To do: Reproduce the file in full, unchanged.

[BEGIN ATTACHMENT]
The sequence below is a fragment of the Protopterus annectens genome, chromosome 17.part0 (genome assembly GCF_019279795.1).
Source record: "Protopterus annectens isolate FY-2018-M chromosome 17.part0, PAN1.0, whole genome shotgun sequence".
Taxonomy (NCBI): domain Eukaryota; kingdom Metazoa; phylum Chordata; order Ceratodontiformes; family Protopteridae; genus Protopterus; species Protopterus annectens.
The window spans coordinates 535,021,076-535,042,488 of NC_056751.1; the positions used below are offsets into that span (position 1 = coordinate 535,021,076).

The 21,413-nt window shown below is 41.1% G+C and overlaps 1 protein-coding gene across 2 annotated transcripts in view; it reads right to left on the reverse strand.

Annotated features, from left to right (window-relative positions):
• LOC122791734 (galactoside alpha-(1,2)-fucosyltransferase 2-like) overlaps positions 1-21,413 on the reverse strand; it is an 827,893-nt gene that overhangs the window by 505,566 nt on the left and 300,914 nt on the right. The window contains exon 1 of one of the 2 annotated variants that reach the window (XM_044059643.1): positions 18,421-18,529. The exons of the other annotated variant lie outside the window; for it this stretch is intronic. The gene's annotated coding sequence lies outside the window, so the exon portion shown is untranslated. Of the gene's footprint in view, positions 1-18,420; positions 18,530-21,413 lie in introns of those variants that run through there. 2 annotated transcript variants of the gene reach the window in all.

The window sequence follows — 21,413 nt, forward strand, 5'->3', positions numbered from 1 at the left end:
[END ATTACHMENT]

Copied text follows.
The sequence below is a fragment of the Protopterus annectens genome, chromosome 17.part0 (genome assembly GCF_019279795.1).
Source record: "Protopterus annectens isolate FY-2018-M chromosome 17.part0, PAN1.0, whole genome shotgun sequence".
Taxonomy (NCBI): domain Eukaryota; kingdom Metazoa; phylum Chordata; order Ceratodontiformes; family Protopteridae; genus Protopterus; species Protopterus annectens.
The window spans coordinates 535,021,076-535,042,488 of NC_056751.1; the positions used below are offsets into that span (position 1 = coordinate 535,021,076).

The 21,413-nt window shown below is 41.1% G+C and overlaps 1 protein-coding gene across 2 annotated transcripts in view; it reads right to left on the reverse strand.

Annotated features, from left to right (window-relative positions):
• LOC122791734 (galactoside alpha-(1,2)-fucosyltransferase 2-like) overlaps positions 1-21,413 on the reverse strand; it is an 827,893-nt gene that overhangs the window by 505,566 nt on the left and 300,914 nt on the right. The window contains exon 1 of one of the 2 annotated variants that reach the window (XM_044059643.1): positions 18,421-18,529. The exons of the other annotated variant lie outside the window; for it this stretch is intronic. The gene's annotated coding sequence lies outside the window, so the exon portion shown is untranslated. Of the gene's footprint in view, positions 1-18,420; positions 18,530-21,413 lie in introns of those variants that run through there. 2 annotated transcript variants of the gene reach the window in all.

The window sequence follows — 21,413 nt, forward strand, 5'->3', positions numbered from 1 at the left end: